Prescription birth control to be covered without a co-payment: What that really means for you

The U.S. department of Health and Human services announced on Monday that certain health services for women, including prescription birth control and domestic violence counseling, will now be considered preventive care and, as such, must be covered by health insurance companies without charging a co-payment.

"Prevention really does pay in the long run," Health and Human Services Secretary Kathleen Sebelius said in an interview with Yahoo! Shine today. "It's better to address issues proactively than retroactively."

The decision follows recommendations made by the Institute of Medicine in July. In addition to prescription contraceptives, the mandate covers screening for and counseling about sexually transmitted diseases and HIV, HPV screenings for women over age 30, screening for diabetes during pregnancy, support and equipment for mothers who are breastfeeding, and annual "well-woman" doctor's visits intended to identify health risk factors and coordinate other preventive services. Under the Affordable Care Act, preventive services must be covered 100 percent by health insurers.

"Too many Americans do not receive the preventive care they need and deserve," Dr. Howard Koh, assistant secretary for health in the U.S. Department of Health and Human Services, said in a press conference on Monday. "On average, women need to use more preventive services than men. But women often earn lower incomes than men, and are less likely to be able to pay, so they're more likely to forgo certain preventive serves because of cost."

About 34 million women will be gain new coverage when the changes take effect on January 1, 2013; government officials expect that number to grow as insurers launch new plans or revise older ones that are currently exempt thanks to a grandfather clause.

"If a current plan meets a series of guidelines and, over the course of time, the employer does not shift major costs onto the employees or change the benefits package to the detriment of the employees, then they can continue to operate within the framework of the law," Sebelius explained.

Birth Control pills are the most common drug prescribed to women age 18 to 44, according to data from the Department of Health and Human Services. "Not [covering birth control] would be like not covering flu shots, or any of the other basic preventive services that millions of other Americans count on every day," Sebelius said. According to Thomson Reuters-NPR Health poll, 77 percent of Americans believe that private medical insurance should provide birth control at no cost to the consumer, and 74 percent believe that government-sponsored plans should do so as well.

Even so, describing birth control as a preventive service has been especially controversial, in spite of an opt-out clause that allows religious organizations to refuse to offer contraception coverage. Only FDA-approved contraceptives that prevent implantation, including birth control injections and IUDs, are included in the mandate, Sebelius said. Opponents, however, point out that it would also include Plan B, the emergency contraception known as "The Morning-After Pill." (Though Plan B is also available without a prescription for women age 18 or older, one would need a prescription for it in order for health insurance to cover it.)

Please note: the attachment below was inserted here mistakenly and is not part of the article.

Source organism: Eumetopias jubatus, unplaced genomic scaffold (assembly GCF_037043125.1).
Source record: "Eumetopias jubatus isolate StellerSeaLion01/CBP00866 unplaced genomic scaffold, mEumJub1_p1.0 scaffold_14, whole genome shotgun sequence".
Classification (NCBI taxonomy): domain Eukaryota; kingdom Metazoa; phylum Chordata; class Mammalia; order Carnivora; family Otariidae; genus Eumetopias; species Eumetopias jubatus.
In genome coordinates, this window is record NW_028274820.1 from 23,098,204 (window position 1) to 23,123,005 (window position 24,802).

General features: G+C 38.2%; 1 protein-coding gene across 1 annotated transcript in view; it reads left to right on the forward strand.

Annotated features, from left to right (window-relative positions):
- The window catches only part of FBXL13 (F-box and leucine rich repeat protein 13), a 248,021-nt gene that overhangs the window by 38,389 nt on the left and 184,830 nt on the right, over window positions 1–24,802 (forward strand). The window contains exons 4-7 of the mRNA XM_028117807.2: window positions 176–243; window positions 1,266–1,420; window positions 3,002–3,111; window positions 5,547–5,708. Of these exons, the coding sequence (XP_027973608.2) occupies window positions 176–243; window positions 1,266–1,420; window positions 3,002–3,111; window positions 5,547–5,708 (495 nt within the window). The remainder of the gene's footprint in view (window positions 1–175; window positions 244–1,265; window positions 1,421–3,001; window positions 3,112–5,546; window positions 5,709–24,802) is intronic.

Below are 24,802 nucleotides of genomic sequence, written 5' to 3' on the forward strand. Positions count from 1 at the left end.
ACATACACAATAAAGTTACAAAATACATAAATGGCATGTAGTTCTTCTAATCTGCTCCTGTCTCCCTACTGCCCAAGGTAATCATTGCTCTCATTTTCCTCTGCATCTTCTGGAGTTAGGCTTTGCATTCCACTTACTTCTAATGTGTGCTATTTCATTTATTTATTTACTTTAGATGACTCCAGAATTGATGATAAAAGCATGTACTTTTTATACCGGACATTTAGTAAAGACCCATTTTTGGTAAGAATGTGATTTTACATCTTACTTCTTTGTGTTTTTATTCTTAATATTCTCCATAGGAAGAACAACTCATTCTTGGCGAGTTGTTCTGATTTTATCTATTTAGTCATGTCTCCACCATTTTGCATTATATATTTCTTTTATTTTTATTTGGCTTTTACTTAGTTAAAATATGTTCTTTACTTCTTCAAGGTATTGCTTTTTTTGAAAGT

Family Research Council told CNN that the decision "undermines the conscience rights of many Americans." And the chairman of the Committee on Pro-Life Activities with the United States Conference of Catholic Bishops, Cardinal Daniel DiNardo, said: "Pregnancy is not a disease, and fertility is not a pathological condition to be suppressed by any means technically possible."

Birth control pills are also prescribed to treat certain health issues, from Polycystic Ovarian Syndrome (PCOS) to severe acne. Groups who have spoken out against contraceptive coverage have not addressed that side of the issue, focusing instead of the moral aspects of family planning and sparking outrage over the idea of tax-payer funded birth control.

But, as Sebelius told Yahoo! Shine, the new mandate applies to private market plans only. "There are no tax-payer dollars being used to pay for this or any other Institute of Medicine recommendations," she said in an interview. (Medicaid, which is federally funded and covers about 38 million Americans, does cover certain contraceptives but is not affected by the recommendation.)

Birth control pills currently cost $10 to $50 per month, depending on whether they're brand name or generic, and depending on the amount of the total cost covered by a patient's insurance. More than 90 million prescriptions for contraceptives were dispensed in 2009, according the market analysis firm INS health. "The vast majority of large employer plans already cover contraceptives," Sebelius added. "They may not cover it without a deductible or a co-payment, but they cover it."

Since about most major plans already pay for at least some of the prescription contraceptive's price, covering a patient's out-of-pocket costs shouldn't cause everyone's health insurance premiums to go up by much. Any increase in premiums would also be offset by savings that would come from avoiding future health problems, thanks to the 100-percent coverage of health screenings and other newly designated preventive services.

"Our financial analysts have looked at it and feel that the cost will be minimal," Sebelius said, adding that the Department of Health and Human Services does not have an exact dollar amount. She pointed out that health insurance companies would still be able to set their own cost structures, and could cover generics in full while requiring patients to pay a deductible or co-payment for brand-name versions of a contraceptive.

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